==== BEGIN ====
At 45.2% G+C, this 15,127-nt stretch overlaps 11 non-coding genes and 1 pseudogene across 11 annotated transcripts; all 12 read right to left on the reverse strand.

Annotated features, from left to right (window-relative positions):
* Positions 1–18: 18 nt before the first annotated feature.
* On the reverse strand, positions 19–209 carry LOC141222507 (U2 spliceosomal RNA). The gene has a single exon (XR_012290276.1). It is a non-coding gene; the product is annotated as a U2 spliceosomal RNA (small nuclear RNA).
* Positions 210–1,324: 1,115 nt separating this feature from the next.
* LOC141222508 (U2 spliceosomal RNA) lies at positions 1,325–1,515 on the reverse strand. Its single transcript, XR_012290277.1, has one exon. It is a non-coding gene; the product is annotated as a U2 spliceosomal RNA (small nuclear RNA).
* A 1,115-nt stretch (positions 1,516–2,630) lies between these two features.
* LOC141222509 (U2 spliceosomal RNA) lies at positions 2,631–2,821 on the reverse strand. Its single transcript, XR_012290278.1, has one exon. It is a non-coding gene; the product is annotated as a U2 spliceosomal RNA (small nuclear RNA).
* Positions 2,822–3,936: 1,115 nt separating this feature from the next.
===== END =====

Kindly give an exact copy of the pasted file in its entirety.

At 45.2% G+C, this 15,127-nt stretch overlaps 11 non-coding genes and 1 pseudogene across 11 annotated transcripts; all 12 read right to left on the reverse strand.

Annotated features, from left to right (window-relative positions):
* Positions 1–18: 18 nt before the first annotated feature.
* On the reverse strand, positions 19–209 carry LOC141222507 (U2 spliceosomal RNA). The gene has a single exon (XR_012290276.1). It is a non-coding gene; the product is annotated as a U2 spliceosomal RNA (small nuclear RNA).
* Positions 210–1,324: 1,115 nt separating this feature from the next.
* LOC141222508 (U2 spliceosomal RNA) lies at positions 1,325–1,515 on the reverse strand. Its single transcript, XR_012290277.1, has one exon. It is a non-coding gene; the product is annotated as a U2 spliceosomal RNA (small nuclear RNA).
* A 1,115-nt stretch (positions 1,516–2,630) lies between these two features.
* LOC141222509 (U2 spliceosomal RNA) lies at positions 2,631–2,821 on the reverse strand. Its single transcript, XR_012290278.1, has one exon. It is a non-coding gene; the product is annotated as a U2 spliceosomal RNA (small nuclear RNA).
* Positions 2,822–3,936: 1,115 nt separating this feature from the next.